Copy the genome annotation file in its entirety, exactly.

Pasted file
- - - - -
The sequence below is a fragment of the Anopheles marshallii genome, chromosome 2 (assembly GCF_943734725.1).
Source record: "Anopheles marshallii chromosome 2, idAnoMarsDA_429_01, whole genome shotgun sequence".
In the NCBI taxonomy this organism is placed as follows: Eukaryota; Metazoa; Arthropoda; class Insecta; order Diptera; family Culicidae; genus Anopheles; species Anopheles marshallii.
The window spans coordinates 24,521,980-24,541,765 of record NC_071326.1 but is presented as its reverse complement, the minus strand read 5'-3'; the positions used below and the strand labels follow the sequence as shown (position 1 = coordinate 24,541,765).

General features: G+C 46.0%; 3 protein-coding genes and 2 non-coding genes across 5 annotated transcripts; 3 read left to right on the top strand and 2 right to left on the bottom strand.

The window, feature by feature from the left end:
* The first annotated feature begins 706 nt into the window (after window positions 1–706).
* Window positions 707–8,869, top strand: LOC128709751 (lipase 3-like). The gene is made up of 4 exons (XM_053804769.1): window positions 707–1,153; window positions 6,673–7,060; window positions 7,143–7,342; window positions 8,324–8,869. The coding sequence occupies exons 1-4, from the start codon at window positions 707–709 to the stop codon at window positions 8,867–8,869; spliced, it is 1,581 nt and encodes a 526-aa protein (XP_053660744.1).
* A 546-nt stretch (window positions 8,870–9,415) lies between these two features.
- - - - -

The sequence below is a fragment of the Anopheles marshallii genome, chromosome 2 (assembly GCF_943734725.1).
Source record: "Anopheles marshallii chromosome 2, idAnoMarsDA_429_01, whole genome shotgun sequence".
In the NCBI taxonomy this organism is placed as follows: Eukaryota; Metazoa; Arthropoda; class Insecta; order Diptera; family Culicidae; genus Anopheles; species Anopheles marshallii.
The window spans coordinates 24,521,980-24,541,765 of record NC_071326.1 but is presented as its reverse complement, the minus strand read 5'-3'; the positions used below and the strand labels follow the sequence as shown (position 1 = coordinate 24,541,765).

General features: G+C 46.0%; 3 protein-coding genes and 2 non-coding genes across 5 annotated transcripts; 3 read left to right on the top strand and 2 right to left on the bottom strand.

The window, feature by feature from the left end:
* The first annotated feature begins 706 nt into the window (after window positions 1–706).
* Window positions 707–8,869, top strand: LOC128709751 (lipase 3-like). The gene is made up of 4 exons (XM_053804769.1): window positions 707–1,153; window positions 6,673–7,060; window positions 7,143–7,342; window positions 8,324–8,869. The coding sequence occupies exons 1-4, from the start codon at window positions 707–709 to the stop codon at window positions 8,867–8,869; spliced, it is 1,581 nt and encodes a 526-aa protein (XP_053660744.1).
* A 546-nt stretch (window positions 8,870–9,415) lies between these two features.